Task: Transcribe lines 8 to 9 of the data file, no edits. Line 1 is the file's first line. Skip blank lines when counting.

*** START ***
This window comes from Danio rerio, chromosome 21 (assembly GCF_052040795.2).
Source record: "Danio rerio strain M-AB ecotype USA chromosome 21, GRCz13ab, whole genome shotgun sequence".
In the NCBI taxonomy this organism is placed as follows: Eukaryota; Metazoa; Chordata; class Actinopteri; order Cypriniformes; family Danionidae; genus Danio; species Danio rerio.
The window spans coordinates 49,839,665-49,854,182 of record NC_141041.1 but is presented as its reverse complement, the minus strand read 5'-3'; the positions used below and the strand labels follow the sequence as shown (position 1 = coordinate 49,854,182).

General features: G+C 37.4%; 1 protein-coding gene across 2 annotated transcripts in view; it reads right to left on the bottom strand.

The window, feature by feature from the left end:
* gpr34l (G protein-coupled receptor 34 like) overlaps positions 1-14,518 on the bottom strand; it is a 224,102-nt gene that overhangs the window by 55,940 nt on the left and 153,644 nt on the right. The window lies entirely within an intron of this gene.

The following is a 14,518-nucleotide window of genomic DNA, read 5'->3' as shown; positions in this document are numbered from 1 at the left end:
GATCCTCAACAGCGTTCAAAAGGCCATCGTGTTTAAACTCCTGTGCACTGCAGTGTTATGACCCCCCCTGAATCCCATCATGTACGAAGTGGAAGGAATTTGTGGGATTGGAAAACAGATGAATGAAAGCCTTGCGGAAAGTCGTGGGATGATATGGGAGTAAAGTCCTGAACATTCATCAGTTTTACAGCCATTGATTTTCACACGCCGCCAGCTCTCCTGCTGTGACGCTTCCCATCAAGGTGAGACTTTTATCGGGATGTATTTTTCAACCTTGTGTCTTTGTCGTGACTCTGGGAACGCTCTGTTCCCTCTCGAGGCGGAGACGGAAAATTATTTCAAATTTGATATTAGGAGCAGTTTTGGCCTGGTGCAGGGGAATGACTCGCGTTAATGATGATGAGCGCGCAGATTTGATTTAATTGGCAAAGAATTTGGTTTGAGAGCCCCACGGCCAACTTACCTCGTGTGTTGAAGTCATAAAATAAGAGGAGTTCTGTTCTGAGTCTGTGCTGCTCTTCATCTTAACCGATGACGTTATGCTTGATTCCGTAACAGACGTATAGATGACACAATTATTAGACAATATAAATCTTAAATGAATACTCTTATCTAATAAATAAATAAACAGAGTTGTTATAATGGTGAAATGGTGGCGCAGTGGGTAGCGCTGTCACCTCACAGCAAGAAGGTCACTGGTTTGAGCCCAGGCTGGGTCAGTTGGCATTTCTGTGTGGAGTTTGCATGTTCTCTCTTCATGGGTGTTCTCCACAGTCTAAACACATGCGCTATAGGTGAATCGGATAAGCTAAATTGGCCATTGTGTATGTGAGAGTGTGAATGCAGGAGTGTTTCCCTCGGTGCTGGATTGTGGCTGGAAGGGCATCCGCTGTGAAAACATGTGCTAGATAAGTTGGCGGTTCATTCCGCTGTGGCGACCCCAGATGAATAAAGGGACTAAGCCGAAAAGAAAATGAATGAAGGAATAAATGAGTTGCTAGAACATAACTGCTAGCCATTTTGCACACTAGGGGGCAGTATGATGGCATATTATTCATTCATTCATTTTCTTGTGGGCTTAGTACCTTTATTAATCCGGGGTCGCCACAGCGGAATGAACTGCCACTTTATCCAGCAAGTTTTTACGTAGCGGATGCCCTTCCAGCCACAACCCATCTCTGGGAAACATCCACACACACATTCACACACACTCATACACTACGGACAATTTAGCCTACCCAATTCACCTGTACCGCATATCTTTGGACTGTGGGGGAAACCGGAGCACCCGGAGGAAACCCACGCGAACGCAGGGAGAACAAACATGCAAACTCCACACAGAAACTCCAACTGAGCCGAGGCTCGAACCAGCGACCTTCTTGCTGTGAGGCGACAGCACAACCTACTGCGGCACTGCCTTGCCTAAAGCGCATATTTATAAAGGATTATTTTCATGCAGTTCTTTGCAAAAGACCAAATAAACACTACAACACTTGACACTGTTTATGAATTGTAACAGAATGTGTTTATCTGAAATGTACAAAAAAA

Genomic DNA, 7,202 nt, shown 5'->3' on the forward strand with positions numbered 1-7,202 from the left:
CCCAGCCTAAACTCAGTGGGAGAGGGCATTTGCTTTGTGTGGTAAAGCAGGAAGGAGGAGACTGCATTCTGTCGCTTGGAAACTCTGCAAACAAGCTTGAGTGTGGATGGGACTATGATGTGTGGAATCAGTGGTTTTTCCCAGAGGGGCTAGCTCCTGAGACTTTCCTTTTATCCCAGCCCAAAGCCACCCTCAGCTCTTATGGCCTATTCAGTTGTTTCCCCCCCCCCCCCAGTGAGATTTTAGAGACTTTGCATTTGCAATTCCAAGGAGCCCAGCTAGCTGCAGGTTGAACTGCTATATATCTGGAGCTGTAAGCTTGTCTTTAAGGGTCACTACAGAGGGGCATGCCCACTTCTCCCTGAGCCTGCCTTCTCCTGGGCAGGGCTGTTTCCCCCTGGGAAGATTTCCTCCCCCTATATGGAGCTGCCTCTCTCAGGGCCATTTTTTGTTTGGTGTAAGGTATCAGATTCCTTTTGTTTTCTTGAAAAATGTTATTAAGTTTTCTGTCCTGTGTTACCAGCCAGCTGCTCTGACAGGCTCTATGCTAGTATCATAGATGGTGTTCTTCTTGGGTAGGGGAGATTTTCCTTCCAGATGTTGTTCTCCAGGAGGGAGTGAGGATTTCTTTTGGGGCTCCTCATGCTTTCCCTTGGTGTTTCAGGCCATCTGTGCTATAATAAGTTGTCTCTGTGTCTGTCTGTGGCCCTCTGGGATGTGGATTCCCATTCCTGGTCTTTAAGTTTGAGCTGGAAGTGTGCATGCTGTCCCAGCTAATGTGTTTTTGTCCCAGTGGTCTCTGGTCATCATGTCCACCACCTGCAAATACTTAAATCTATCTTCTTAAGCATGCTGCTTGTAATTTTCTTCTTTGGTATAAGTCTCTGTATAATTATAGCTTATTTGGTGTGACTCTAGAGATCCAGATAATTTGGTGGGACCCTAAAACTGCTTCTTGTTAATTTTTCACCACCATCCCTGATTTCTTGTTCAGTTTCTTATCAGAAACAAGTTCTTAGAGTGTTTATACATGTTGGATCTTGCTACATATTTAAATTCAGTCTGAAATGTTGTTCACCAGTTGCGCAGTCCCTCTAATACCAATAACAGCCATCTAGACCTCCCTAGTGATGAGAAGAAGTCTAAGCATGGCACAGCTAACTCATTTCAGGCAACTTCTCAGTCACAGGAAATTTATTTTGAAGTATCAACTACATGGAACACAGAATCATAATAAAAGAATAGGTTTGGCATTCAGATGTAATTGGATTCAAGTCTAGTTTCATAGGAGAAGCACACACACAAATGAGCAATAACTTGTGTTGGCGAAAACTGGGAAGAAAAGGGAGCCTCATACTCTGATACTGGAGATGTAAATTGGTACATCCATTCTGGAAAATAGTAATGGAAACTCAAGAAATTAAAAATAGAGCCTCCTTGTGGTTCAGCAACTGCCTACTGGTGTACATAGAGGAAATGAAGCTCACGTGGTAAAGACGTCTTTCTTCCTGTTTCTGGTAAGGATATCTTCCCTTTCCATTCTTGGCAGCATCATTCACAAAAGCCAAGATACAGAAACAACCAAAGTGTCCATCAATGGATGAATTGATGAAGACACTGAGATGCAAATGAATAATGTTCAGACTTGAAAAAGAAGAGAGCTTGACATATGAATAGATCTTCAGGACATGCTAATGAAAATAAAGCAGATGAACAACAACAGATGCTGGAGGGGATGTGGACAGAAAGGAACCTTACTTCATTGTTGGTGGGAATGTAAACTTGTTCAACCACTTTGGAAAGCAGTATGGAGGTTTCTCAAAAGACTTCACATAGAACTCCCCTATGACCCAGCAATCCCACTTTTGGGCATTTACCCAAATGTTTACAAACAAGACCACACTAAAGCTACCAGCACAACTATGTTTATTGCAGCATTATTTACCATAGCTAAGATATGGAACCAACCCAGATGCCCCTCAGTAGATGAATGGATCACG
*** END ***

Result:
The following is a 14,518-nucleotide window of genomic DNA, read 5'->3' as shown; positions in this document are numbered from 1 at the left end:
GATCCTCAACAGCGTTCAAAAGGCCATCGTGTTTAAACTCCTGTGCACTGCAGTGTTATGACCCCCCCTGAATCCCATCATGTACGAAGTGGAAGGAATTTGTGGGATTGGAAAACAGATGAATGAAAGCCTTGCGGAAAGTCGTGGGATGATATGGGAGTAAAGTCCTGAACATTCATCAGTTTTACAGCCATTGATTTTCACACGCCGCCAGCTCTCCTGCTGTGACGCTTCCCATCAAGGTGAGACTTTTATCGGGATGTATTTTTCAACCTTGTGTCTTTGTCGTGACTCTGGGAACGCTCTGTTCCCTCTCGAGGCGGAGACGGAAAATTATTTCAAATTTGATATTAGGAGCAGTTTTGGCCTGGTGCAGGGGAATGACTCGCGTTAATGATGATGAGCGCGCAGATTTGATTTAATTGGCAAAGAATTTGGTTTGAGAGCCCCACGGCCAACTTACCTCGTGTGTTGAAGTCATAAAATAAGAGGAGTTCTGTTCTGAGTCTGTGCTGCTCTTCATCTTAACCGATGACGTTATGCTTGATTCCGTAACAGACGTATAGATGACACAATTATTAGACAATATAAATCTTAAATGAATACTCTTATCTAATAAATAAATAAACAGAGTTGTTATAATGGTGAAATGGTGGCGCAGTGGGTAGCGCTGTCACCTCACAGCAAGAAGGTCACTGGTTTGAGCCCAGGCTGGGTCAGTTGGCATTTCTGTGTGGAGTTTGCATGTTCTCTCTTCATGGGTGTTCTCCACAGTCTAAACACATGCGCTATAGGTGAATCGGATAAGCTAAATTGGCCATTGTGTATGTGAGAGTGTGAATGCAGGAGTGTTTCCCTCGGTGCTGGATTGTGGCTGGAAGGGCATCCGCTGTGAAAACATGTGCTAGATAAGTTGGCGGTTCATTCCGCTGTGGCGACCCCAGATGAATAAAGGGACTAAGCCGAAAAGAAAATGAATGAAGGAATAAATGAGTTGCTAGAACATAACTGCTAGCCATTTTGCACACTAGGGGGCAGTATGATGGCATATTATTCATTCATTCATTTTCTTGTGGGCTTAGTACCTTTATTAATCCGGGGTCGCCACAGCGGAATGAACTGCCACTTTATCCAGCAAGTTTTTACGTAGCGGATGCCCTTCCAGCCACAACCCATCTCTGGGAAACATCCACACACACATTCACACACACTCATACACTACGGACAATTTAGCCTACCCAATTCACCTGTACCGCATATCTTTGGACTGTGGGGGAAACCGGAGCACCCGGAGGAAACCCACGCGAACGCAGGGAGAACAAACATGCAAACTCCACACAGAAACTCCAACTGAGCCGAGGCTCGAACCAGCGACCTTCTTGCTGTGAGGCGACAGCACAACCTACTGCGGCACTGCCTTGCCTAAAGCGCATATTTATAAAGGATTATTTTCATGCAGTTCTTTGCAAAAGACCAAATAAACACTACAACACTTGACACTGTTTATGAATTGTAACAGAATGTGTTTATCTGAAATGTACAAAAAAA